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John Howard, working-class hero?

By Norman Abjorensen - posted Thursday, 12 December 2002

John Howard as radical social reformer? You better believe it. The accolade has been bestowed by no less than former Labor luminary, Bill Hayden.

In a speech on November 29, Mr Hayden lamented the fact that under the Howard Government large sections of the traditional Labor constituency had been transformed and imbued with "middle-class employer values" which were in conflict with ALP traditions.

In his remarks, made at a book launch in Brisbane, the former Governor-General incisively touched on two key strands of social development in contemporary Australia - the increasingly strained relationship between political labor and the unions and the extraordinary convergence that has happened under Howard.


Despite Mr Hayden's apparent hostility towards the current (and presumably former) Labor leadership, he has highlighted the dilemma Labor faces: attempting to satisfy its union owners, a rapidly dwindling minority, while developing policies that appeal to a broader and heavily middle-class constituency that is increasingly at odds with the demands of the unions. It is an untenable position, fraught as it is with tensions more potentially destructive than creative.

As soon as the ALP appeases the unions, it runs the risk of getting offside with the broader constituency it needs if it is to be elected; if it moves in that direction, it ruffles union feathers and internal divisions appear overnight.

Essentially, this was what the Hawke-Wran report sought to address, but it was so camouflaged that its message was decoded only by those in the know.

Labor, curiously, has contributed significantly to the situation in which it now finds itself. The Australian Social Trends report by the Australian Bureau of Statistics two years ago tracked the rapid decline in union membership as a proportion of the workforce (from 51 per cent in 1976 to 40 per cent in 1992 to 26 per cent in 1999) attributing it to three key drivers. These were structural change in the Australian economy, union amalgamations into larger groupings seen by many workers as insensitive to their needs, and the legislative environment which began to change under the Accords of the early Hawke years. All these were initiatives of the then Federal Labor Government, and to its credit, taken in the national, rather than a sectional, interest.

It poses an interesting conundrum for Labor. The very dynamics of economic reform implemented by the ALP, and taken up with enthusiasm by the Liberals, have brought considerable benefits to a workforce that no longer, in most regards, defines itself as working class.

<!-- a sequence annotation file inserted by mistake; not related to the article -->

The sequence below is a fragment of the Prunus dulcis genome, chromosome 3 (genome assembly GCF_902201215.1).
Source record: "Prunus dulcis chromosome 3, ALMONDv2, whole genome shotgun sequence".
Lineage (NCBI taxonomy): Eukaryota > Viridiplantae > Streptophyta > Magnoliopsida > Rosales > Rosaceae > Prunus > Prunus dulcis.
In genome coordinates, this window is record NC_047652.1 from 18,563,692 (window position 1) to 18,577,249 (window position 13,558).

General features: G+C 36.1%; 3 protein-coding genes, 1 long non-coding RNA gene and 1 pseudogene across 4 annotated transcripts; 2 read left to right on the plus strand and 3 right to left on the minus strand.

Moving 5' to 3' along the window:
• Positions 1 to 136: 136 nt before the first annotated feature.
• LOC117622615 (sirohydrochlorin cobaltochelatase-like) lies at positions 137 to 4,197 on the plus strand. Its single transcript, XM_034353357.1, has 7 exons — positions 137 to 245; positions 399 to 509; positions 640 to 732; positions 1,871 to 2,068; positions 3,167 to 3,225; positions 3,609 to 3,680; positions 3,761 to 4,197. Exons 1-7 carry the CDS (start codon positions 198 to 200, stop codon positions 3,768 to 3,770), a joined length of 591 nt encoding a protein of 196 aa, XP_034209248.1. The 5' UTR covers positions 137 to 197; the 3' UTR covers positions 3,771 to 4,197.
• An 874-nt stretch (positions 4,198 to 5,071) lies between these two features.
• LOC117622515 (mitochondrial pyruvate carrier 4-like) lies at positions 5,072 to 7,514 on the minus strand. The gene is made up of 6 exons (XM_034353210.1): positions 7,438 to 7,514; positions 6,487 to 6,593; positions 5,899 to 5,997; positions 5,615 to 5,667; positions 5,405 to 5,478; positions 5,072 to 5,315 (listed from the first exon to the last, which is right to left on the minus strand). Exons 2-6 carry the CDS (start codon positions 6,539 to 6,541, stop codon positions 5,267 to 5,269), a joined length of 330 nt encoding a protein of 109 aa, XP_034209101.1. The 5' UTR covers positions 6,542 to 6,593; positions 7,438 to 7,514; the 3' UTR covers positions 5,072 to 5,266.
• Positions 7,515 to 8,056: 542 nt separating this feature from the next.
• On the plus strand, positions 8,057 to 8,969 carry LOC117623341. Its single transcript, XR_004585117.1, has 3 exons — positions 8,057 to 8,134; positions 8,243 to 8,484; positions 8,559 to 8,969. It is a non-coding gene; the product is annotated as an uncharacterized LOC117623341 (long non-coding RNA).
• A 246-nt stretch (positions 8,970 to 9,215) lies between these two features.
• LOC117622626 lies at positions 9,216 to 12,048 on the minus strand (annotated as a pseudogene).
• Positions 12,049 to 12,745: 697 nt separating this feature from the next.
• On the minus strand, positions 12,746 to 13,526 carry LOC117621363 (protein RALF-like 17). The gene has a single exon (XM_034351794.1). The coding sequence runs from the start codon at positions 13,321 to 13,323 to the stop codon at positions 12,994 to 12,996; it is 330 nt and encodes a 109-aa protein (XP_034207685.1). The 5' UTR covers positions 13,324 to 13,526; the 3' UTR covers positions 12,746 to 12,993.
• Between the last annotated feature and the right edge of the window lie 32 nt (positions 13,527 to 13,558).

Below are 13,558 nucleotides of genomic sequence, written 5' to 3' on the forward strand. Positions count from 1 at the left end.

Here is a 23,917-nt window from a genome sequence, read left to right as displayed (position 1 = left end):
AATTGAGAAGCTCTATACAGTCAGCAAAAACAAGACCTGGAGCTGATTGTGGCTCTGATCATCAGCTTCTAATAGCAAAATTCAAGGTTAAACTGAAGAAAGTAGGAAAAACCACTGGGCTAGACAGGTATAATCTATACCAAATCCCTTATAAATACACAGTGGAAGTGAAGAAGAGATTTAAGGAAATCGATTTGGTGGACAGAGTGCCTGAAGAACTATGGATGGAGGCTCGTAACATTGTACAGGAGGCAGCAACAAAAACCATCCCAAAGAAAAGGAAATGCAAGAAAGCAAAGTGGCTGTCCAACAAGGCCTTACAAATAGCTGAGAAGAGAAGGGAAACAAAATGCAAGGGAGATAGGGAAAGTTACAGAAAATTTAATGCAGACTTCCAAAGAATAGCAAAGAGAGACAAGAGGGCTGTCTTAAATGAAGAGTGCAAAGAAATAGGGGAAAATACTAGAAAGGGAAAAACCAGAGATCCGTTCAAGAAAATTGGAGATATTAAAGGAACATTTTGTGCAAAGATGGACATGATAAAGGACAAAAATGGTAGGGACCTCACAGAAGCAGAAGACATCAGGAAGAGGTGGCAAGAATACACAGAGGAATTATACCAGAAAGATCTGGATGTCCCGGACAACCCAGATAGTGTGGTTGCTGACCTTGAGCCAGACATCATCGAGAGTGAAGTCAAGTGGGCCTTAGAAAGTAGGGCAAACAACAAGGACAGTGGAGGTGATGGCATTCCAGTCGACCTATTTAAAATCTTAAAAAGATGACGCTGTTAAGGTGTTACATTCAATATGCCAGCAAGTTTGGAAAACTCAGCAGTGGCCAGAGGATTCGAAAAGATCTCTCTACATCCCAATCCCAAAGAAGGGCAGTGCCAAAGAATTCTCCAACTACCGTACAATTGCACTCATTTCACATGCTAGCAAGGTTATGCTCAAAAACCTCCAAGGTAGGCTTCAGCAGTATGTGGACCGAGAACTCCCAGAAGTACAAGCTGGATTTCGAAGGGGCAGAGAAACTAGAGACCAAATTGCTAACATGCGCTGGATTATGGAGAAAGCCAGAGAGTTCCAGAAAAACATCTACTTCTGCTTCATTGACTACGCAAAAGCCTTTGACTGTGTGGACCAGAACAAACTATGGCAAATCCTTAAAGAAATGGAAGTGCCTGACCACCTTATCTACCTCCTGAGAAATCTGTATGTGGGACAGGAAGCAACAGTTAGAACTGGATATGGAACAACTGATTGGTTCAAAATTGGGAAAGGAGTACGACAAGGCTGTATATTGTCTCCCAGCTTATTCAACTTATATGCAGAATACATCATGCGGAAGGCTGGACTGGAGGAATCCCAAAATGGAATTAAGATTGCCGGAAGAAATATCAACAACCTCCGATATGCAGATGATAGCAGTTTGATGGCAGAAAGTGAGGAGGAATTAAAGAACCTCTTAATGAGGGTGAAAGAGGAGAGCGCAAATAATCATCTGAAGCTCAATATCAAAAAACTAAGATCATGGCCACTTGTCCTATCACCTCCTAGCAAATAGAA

The conundrum is further complicated by the fact that the ALP's and the union movement's leadership are themselves composed of highly aspirational university-educated people - mainly the sort of people who have deserted what was once the traditional Labor fold because of their changing perception of where self-interest lies.


As to the extent to which Howard has been an agent for change, this can be seen mostly in his government's workplace relations agenda which has led to the inexorable spread of individual contracts which has simultaneously offered added rewards to employees while also seriously undercutting union influence and involvement.

The unions, of course, saw it as divide and rule; pitting worker against worker. If it has, as Hayden suggests, spread "middle-class employer values" then so be it: Howard, in that case, has not so much divided the community as having engineered a radical convergence.

The values, to which Hayden refers, may well be closer to the Australian norm than many in the ALP are willing to admit; they are aspirational values.

The old working-class rhetoric and the idea of the class struggle which it was designed to reflect and reinforce has died along with the working class itself, and it took a clear-eyed realist like Neville Wran 20 years ago to take a hefty swipe at all the romanticism surrounding it when he remarked that the only thing that was true about the working class was that everyone in it wanted to get out of it.

John Howard, it seems, has touched the aspirational nerve in a most politically effective way, and Hayden's remark, while grudgingly conceding this, has a sour ring to it, akin to that of the wartime Labor minister, John Dedman, who decried the Liberal Party for encouraging home ownership as trying to create a nation of "little capitalists."

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About the Author

Dr Norman Abjorensen, a Visiting Fellow in the School of Social Sciences at the ANU, is author of Leadership and the Liberal Revival: Bolte, Askin and the Post-war Ascendancy, published next month by Australian Scholarly Publishing.

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